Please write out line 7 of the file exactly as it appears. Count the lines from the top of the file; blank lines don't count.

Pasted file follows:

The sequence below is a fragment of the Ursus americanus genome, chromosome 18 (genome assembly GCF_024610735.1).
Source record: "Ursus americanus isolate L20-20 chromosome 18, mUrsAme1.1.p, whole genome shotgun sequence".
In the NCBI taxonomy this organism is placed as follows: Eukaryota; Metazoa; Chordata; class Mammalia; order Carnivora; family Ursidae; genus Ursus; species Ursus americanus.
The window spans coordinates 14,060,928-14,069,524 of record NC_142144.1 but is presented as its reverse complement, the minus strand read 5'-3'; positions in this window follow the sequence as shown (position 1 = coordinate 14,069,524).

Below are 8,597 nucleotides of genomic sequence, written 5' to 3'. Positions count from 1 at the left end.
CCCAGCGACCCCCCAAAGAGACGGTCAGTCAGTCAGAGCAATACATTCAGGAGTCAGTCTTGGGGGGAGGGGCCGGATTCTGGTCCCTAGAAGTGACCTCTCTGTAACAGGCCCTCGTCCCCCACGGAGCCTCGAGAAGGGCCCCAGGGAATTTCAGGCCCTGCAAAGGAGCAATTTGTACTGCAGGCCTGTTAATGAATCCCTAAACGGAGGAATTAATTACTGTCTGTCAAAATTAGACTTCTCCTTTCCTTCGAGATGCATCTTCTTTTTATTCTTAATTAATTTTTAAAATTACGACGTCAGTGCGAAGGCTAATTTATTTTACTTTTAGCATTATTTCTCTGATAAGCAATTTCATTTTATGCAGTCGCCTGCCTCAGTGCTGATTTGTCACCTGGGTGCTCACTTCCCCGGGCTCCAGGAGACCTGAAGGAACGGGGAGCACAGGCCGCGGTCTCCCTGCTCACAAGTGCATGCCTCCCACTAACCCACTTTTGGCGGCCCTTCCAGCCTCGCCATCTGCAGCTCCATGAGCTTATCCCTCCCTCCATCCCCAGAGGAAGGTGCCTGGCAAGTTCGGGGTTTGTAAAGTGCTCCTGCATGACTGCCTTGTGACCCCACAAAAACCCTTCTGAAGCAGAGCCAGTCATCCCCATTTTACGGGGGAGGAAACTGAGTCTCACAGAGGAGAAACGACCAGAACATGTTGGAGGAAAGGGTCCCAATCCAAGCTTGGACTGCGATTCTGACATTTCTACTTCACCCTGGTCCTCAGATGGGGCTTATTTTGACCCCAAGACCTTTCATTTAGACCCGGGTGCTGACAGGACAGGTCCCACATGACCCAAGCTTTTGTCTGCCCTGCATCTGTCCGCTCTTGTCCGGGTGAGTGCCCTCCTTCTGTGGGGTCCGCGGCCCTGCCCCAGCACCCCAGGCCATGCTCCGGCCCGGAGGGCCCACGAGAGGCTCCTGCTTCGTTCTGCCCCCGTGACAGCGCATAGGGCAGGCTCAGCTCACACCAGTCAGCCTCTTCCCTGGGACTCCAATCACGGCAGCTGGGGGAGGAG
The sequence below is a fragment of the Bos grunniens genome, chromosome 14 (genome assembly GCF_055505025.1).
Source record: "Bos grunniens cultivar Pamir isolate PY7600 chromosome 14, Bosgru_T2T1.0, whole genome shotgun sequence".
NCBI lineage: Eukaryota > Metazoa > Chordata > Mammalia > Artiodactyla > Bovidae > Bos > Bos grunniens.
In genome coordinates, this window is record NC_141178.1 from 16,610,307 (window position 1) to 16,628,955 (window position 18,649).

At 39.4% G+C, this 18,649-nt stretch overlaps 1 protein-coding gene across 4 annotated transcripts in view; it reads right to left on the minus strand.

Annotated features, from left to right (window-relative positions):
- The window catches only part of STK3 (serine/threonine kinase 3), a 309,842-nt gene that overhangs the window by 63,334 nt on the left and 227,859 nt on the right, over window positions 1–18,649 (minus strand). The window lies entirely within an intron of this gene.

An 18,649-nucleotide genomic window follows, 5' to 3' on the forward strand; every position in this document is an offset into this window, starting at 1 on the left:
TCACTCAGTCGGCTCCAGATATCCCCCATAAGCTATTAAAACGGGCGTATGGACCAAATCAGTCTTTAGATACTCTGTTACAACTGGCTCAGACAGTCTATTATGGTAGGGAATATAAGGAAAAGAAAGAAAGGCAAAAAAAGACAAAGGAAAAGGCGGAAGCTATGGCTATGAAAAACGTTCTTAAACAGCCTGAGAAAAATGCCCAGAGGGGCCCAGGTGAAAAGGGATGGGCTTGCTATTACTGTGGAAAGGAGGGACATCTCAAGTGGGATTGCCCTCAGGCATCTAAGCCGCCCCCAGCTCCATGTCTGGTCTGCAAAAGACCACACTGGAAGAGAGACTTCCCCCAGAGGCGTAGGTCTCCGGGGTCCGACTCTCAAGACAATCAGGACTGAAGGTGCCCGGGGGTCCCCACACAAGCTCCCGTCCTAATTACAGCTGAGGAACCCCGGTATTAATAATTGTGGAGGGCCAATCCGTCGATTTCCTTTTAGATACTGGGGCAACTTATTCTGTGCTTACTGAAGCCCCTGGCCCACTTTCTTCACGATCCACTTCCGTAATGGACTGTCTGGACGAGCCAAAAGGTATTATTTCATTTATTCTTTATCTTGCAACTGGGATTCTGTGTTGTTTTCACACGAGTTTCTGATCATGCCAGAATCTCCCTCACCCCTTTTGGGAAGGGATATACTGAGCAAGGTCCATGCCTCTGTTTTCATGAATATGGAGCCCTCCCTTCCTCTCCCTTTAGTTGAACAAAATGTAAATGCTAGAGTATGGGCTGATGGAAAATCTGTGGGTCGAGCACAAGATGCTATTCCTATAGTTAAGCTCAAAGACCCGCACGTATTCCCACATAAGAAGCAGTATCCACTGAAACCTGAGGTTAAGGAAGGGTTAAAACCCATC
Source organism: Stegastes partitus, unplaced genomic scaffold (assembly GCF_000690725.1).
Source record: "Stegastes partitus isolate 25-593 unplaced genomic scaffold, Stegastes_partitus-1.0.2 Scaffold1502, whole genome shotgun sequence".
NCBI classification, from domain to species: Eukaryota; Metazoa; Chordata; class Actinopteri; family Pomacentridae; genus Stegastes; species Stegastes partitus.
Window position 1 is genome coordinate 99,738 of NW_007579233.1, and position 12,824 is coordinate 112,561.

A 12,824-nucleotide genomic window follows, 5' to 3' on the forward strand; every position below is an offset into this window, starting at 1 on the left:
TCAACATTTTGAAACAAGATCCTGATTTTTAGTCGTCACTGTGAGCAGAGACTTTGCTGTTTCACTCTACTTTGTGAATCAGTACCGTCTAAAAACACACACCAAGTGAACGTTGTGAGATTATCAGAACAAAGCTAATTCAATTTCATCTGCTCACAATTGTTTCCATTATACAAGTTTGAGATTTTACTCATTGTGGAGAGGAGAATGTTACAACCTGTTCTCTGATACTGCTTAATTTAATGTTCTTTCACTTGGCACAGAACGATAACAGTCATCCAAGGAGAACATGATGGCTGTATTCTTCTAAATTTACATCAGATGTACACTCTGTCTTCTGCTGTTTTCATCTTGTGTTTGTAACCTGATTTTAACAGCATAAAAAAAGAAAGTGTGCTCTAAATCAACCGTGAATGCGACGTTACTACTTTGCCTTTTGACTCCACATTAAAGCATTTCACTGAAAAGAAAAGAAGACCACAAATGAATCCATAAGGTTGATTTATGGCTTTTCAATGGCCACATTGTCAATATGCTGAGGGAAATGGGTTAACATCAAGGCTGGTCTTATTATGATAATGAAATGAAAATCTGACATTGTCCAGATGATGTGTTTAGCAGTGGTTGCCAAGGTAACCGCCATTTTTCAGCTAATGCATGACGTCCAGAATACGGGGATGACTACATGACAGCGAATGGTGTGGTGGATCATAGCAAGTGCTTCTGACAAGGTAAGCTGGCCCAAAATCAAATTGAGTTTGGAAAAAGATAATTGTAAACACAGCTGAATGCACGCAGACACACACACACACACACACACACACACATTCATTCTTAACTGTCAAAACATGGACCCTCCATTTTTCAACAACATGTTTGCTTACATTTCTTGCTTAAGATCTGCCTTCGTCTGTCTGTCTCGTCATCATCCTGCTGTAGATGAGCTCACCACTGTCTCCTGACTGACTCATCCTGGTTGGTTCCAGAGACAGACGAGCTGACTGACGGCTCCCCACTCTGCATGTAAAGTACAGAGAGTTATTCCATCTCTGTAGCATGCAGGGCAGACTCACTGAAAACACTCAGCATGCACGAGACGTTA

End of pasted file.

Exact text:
The sequence below is a fragment of the Bos grunniens genome, chromosome 14 (genome assembly GCF_055505025.1).